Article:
I believe I might drive people around me crazy with my talk of books. I am always collecting books, reading books, talking about books and sharing books. Reading is such an important aspect of my life, I just can’t help myself.
I am inspired to write this post by my latest book, “Passionate Readers,” written by Pernille Ripp. Pernille is the founder of the Global Read Aloud and I am sure she would do anything to get the right book into the hands of a child. She believes strongly in reader choice and is working tirelessly to promote the love of literacy in our students.
In her book, she challenges her readers to think about their own reading identity. My earliest memories of reading are directly connected to my father. He has always been an avid reader and continues to find great joy in the time he spends reading now that he is in his 80’s. When I was a child we would curl up and he would read many things to me but especially all the adventure of Winnie the Pooh, by A.A. Milne. Over the years we have had many conversations about the things we were reading about. For many years, it was my tradition to buy him a new book every Christmas. He would often give it back to me to read so we could talk about it.
These early experiences I have had with books influence me on a daily basis. I have always wished I could instill in every one of my students my inner passion and love for reading. It didn’t matter if I was teaching early years, my high school students I spent 20 years with or now with my middle year’s students. I read aloud to them as I can and talk reading every chance I have. When I look back over some of my teaching strategies, I would like to go back and make some changes, such as long reading responses and killing the joy of a good book by pulling it apart into unnecessary pieces, rather than appreciating it for what it was.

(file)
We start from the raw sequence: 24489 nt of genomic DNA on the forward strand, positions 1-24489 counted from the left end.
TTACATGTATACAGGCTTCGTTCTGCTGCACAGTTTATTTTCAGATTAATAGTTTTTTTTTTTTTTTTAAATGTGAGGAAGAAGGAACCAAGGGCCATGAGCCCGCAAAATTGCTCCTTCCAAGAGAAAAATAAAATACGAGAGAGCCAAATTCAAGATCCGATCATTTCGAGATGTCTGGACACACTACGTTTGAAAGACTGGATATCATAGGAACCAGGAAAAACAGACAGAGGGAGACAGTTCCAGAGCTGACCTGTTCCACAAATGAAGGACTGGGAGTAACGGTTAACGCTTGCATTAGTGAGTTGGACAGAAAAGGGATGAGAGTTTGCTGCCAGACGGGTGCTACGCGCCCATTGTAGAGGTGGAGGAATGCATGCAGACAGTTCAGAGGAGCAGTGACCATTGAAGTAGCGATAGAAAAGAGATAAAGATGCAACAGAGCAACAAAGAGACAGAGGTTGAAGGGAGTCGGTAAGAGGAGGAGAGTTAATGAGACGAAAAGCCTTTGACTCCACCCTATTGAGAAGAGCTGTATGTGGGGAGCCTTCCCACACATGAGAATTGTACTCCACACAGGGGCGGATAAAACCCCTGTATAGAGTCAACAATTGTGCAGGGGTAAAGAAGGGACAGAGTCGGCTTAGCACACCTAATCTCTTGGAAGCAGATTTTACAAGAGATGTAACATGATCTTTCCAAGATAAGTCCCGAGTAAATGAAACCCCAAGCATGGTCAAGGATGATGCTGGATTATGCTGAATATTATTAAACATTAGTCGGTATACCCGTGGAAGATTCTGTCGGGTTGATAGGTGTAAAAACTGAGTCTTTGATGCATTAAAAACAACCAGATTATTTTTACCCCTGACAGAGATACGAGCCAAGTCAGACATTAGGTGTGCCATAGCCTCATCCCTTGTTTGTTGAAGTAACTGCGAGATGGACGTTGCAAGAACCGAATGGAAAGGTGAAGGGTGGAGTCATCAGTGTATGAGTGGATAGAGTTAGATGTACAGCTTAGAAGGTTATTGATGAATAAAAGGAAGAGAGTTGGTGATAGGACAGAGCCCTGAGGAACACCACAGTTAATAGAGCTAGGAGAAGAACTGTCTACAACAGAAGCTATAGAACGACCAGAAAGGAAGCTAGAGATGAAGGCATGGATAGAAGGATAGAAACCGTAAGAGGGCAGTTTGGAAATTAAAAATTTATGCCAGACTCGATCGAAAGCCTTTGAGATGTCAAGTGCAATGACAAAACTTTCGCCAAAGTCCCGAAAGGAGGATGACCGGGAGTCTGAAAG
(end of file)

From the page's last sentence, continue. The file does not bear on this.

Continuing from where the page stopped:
At the same time, I have never wanted to go back and change the time we spent reading aloud and enjoying good books together.
To bring this around to where I am right now, I realized I needed to renew my relationship with books by making reading time a higher priority in my daily life and not just something I save for school breaks when it seems easier to take the time. My grade 6 students spend a lot of time reading, sharing and enjoying literature together. I have such an enthusiastic and wonderful bunch of students, many of which share my love of reading. We call ourselves “The Fam Jam” and because of that, we need to make sure we are all working together just as a family would. I am always looking for that reading magic that will pull in my more reluctant readers.
Reading choice is my friend. Our reading time is sacred. Every member of “Fam Jam” gets to choose the things they like to read. This is not always the way it has been in my classroom, but now that I have embraced the importance of student voice and choice, I would never go back. My students also know it is okay to not finish a book. If you walked into our classroom when we are choice reading, many of us would not even know that you were there. I tell my students about one when I was reading along with my high school students and one of them crawled out the window and then came back in, just because he could. We had a good laugh, but okay…even I realize that being that focused on what I am reading might not be a good idea in the classroom.
I am constantly ordering or borrowing books. Let’s just say, Amazon and Scholastic are some of my best friends along with our school library and our local community library. I have been trying to build up our classroom library and listen to what my students need to have included. We keep a running list of books we might like to purchase or borrow. We have read 288 books as a collective group so far this year. Our goal is 500 and I think we are going to make it.
“…we must approach each day with an incredible sense of urgency. We must fill our minds with the research we need to support our ways, and we must be passionate about the things we see as most important to further reading success-in my case, it means giving the students time to read within our short time together, finding a way to confer with each child, incorporating as much choice and freedom as possible, and doing meaningful work with our reading rather than ‘get it done’ tasks.”